CC, Freshfields and Herbies pick up roles on Stagecoach bus buy

Clifford Chance, Freshfields Bruckhaus Deringer and Herbert Smith have taken the leading roles on transport group Stagecoach’s purchase of the operating subsidiaries of the East London Bus Group.

The £60m deal will see Stagecoach re-enter the London bus market four years after it sold the East London Bus Group to ­Australia’s Macquarie Bank for £264m.

Herbert Smith acted for longstanding client Stagecoach on the transaction, fielding a team led by corporate partner Ben Ward, who leads the relationship with the client.

Restructuring and insolvency partner Laurence Elliott advised on corporate recovery, while finance ­partner Kristen Roberts and tax partner Isaac Zailer were also involved in the deal.

Freshfields was brought in to advise East London Bus Group on the sale process after the company fell into administration ahead of its eventual sale.

Restructuring partner Catherine Balmond and ­corporate partner Andrew Hutchings led the team for the magic circle firm. Corporate partner Piers Pritchard Jones, tax partner Jonathan Cooklin and pensions ­partner Charles Magoffin also acted on the deal.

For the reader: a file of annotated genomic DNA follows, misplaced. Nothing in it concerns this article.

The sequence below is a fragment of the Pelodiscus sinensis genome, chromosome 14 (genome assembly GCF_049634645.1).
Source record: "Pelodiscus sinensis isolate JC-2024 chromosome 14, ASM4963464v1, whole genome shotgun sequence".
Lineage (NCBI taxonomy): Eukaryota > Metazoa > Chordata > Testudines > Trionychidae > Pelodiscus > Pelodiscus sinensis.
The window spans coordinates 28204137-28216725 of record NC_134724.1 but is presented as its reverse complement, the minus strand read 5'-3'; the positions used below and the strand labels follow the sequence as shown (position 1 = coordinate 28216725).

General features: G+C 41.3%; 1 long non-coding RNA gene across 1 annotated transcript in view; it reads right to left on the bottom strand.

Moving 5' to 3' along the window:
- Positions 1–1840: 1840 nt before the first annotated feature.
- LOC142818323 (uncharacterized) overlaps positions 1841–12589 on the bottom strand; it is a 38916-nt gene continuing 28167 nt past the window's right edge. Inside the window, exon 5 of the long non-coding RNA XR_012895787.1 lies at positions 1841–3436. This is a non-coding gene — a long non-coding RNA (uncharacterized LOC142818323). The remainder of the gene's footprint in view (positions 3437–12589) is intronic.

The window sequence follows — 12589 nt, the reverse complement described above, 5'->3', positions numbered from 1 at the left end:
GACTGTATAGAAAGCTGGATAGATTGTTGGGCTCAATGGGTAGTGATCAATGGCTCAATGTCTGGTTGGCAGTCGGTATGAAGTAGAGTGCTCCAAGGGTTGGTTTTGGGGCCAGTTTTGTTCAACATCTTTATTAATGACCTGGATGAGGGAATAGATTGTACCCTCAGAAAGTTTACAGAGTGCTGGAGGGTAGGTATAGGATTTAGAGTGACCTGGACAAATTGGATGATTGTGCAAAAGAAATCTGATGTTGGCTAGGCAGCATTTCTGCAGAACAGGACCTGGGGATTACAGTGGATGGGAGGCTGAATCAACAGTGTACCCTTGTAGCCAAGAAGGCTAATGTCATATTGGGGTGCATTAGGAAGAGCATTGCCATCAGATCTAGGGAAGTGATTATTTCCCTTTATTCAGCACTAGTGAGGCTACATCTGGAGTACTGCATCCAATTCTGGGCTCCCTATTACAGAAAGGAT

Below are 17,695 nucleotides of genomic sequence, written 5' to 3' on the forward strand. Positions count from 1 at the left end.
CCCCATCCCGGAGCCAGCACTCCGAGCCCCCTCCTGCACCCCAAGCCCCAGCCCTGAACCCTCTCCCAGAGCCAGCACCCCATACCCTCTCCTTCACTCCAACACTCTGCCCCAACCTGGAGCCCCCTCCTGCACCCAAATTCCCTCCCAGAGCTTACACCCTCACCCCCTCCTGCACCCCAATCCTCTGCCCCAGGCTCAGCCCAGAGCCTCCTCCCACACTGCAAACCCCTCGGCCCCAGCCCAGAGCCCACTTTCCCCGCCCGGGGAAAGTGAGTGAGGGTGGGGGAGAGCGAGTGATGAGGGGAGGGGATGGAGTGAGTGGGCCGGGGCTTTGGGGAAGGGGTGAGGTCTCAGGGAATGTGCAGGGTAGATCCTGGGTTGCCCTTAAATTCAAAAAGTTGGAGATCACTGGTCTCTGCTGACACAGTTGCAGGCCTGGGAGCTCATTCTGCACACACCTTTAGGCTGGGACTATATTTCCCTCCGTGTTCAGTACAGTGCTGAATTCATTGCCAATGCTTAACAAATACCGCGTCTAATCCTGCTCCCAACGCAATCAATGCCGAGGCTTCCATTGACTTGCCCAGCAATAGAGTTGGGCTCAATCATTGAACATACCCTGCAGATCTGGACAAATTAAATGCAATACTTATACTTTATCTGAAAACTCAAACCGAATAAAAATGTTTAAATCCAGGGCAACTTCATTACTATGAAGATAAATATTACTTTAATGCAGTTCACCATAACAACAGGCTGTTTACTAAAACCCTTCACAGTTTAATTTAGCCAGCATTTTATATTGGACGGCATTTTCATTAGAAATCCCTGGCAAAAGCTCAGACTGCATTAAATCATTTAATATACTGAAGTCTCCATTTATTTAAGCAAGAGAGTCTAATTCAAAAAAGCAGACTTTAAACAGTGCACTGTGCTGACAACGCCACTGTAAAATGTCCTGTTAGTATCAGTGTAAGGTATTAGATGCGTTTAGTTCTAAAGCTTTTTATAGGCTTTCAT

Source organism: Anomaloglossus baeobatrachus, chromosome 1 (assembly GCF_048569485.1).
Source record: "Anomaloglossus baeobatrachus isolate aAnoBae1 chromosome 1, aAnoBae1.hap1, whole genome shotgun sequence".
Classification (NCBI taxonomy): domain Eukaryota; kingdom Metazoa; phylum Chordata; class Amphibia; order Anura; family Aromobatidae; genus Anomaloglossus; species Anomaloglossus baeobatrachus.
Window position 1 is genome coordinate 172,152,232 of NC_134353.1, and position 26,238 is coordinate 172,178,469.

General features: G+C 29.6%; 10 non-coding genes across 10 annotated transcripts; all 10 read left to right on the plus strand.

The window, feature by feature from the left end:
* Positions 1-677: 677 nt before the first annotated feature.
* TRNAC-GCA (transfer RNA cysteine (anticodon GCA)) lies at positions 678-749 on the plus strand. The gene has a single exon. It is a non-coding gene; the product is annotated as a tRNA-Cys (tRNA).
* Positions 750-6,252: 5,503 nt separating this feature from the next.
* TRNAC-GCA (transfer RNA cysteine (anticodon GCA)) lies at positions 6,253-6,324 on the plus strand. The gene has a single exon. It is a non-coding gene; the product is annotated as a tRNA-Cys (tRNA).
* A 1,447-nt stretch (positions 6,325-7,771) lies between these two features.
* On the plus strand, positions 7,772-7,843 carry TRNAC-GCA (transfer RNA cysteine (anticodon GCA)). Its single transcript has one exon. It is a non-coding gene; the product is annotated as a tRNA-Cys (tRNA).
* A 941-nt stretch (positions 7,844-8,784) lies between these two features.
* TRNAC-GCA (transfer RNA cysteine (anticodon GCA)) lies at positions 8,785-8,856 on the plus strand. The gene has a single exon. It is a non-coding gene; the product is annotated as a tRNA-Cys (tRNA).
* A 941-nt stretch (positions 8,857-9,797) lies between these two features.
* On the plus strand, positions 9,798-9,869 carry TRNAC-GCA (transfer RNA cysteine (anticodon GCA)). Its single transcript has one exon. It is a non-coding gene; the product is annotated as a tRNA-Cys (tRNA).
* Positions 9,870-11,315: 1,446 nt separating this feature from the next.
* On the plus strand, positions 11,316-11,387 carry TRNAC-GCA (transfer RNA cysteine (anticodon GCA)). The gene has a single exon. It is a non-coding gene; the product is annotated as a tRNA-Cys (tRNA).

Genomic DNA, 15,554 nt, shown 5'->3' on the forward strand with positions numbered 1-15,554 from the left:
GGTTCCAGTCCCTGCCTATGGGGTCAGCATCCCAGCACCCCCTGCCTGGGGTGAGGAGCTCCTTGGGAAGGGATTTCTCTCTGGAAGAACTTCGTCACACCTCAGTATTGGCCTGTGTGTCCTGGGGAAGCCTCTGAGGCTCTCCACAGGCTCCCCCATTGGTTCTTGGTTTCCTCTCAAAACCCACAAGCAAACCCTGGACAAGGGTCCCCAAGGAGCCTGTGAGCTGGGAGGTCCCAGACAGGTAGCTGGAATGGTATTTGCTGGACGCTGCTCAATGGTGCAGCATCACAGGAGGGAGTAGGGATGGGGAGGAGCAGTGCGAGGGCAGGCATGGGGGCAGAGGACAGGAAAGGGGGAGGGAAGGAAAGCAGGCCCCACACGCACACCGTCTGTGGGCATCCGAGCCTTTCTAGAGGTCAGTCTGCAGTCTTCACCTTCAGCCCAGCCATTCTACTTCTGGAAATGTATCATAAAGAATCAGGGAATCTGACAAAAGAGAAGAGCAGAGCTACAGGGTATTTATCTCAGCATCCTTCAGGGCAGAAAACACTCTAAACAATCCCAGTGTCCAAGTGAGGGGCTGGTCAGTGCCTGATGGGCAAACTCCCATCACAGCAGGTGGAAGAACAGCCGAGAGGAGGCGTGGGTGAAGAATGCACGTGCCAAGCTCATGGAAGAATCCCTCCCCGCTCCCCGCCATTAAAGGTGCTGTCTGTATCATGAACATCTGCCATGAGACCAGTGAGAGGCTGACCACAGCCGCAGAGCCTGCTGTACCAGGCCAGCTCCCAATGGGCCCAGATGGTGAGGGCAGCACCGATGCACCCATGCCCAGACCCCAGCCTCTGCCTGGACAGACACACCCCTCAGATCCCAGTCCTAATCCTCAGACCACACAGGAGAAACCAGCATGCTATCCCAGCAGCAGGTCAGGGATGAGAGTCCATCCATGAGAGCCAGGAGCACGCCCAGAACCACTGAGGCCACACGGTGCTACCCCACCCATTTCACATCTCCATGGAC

Clifford Chance advised the original lenders to the group, as well as administrators KPMG. The team was led by banking partners Iain White and Philip Hertz.

Clifford Chance and ­Herbert Smith both acted on the original 2006 sale of the businesses, which included the group’s East London and Selkent operations. Macquarie was advised by Milbank Tweed Hadley & McCloy, with corporate rainmaker Tim Emmerson (now at Sullivan & Cromwell) leading.

Ward also led the Herbert Smith team on last year’s unsuccessful attempt by Stagecoach to buy the rail and bus businesses from National Express.

“They’re the sort of client that’s always looking at opportunities,” said Ward, who would not be drawn on whether the company was seeking to add more bus operations to its portfolio.

East London Bus Group was put up for sale earlier this year as profits began to fall. A source close to the deal said the group “had ­various alternatives”, but that ultimately “a sale was viewed as the best option for the vendor”.